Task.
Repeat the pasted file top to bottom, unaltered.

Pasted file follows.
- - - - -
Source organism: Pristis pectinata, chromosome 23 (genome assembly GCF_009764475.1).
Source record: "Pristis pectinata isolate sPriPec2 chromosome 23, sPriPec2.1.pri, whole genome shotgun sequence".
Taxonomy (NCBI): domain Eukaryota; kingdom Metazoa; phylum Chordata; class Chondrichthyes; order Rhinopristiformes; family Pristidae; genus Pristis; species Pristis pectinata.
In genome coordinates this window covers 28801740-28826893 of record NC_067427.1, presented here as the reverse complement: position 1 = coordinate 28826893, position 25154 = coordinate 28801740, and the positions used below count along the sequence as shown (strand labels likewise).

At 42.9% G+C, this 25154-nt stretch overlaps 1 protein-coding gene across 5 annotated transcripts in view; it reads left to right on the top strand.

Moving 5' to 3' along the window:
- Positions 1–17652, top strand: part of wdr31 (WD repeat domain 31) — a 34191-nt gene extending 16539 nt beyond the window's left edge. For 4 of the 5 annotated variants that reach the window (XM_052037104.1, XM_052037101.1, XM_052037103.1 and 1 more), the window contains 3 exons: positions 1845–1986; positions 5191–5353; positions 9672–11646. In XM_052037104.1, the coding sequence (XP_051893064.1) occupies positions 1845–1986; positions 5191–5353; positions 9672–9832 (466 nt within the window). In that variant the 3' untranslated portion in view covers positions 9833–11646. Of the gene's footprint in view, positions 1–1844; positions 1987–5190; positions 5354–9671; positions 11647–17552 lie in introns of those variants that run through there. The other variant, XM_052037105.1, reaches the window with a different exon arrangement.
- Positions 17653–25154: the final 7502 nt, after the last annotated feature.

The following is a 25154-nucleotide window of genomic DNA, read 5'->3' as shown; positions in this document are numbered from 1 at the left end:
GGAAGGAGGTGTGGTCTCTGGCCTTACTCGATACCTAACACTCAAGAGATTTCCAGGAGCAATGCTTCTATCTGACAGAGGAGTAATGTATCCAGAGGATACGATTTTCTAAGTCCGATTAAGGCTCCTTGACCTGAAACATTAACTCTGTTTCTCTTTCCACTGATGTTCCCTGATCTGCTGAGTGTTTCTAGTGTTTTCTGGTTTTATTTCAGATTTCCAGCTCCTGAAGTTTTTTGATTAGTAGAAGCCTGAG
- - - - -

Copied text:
Source organism: Pristis pectinata, chromosome 23 (genome assembly GCF_009764475.1).
Source record: "Pristis pectinata isolate sPriPec2 chromosome 23, sPriPec2.1.pri, whole genome shotgun sequence".
Taxonomy (NCBI): domain Eukaryota; kingdom Metazoa; phylum Chordata; class Chondrichthyes; order Rhinopristiformes; family Pristidae; genus Pristis; species Pristis pectinata.
In genome coordinates this window covers 28801740-28826893 of record NC_067427.1, presented here as the reverse complement: position 1 = coordinate 28826893, position 25154 = coordinate 28801740, and the positions used below count along the sequence as shown (strand labels likewise).

At 42.9% G+C, this 25154-nt stretch overlaps 1 protein-coding gene across 5 annotated transcripts in view; it reads left to right on the top strand.

Moving 5' to 3' along the window:
- Positions 1–17652, top strand: part of wdr31 (WD repeat domain 31) — a 34191-nt gene extending 16539 nt beyond the window's left edge. For 4 of the 5 annotated variants that reach the window (XM_052037104.1, XM_052037101.1, XM_052037103.1 and 1 more), the window contains 3 exons: positions 1845–1986; positions 5191–5353; positions 9672–11646. In XM_052037104.1, the coding sequence (XP_051893064.1) occupies positions 1845–1986; positions 5191–5353; positions 9672–9832 (466 nt within the window). In that variant the 3' untranslated portion in view covers positions 9833–11646. Of the gene's footprint in view, positions 1–1844; positions 1987–5190; positions 5354–9671; positions 11647–17552 lie in introns of those variants that run through there. The other variant, XM_052037105.1, reaches the window with a different exon arrangement.
- Positions 17653–25154: the final 7502 nt, after the last annotated feature.

The following is a 25154-nucleotide window of genomic DNA, read 5'->3' as shown; positions in this document are numbered from 1 at the left end:
GGAAGGAGGTGTGGTCTCTGGCCTTACTCGATACCTAACACTCAAGAGATTTCCAGGAGCAATGCTTCTATCTGACAGAGGAGTAATGTATCCAGAGGATACGATTTTCTAAGTCCGATTAAGGCTCCTTGACCTGAAACATTAACTCTGTTTCTCTTTCCACTGATGTTCCCTGATCTGCTGAGTGTTTCTAGTGTTTTCTGGTTTTATTTCAGATTTCCAGCTCCTGAAGTTTTTTGATTAGTAGAAGCCTGAG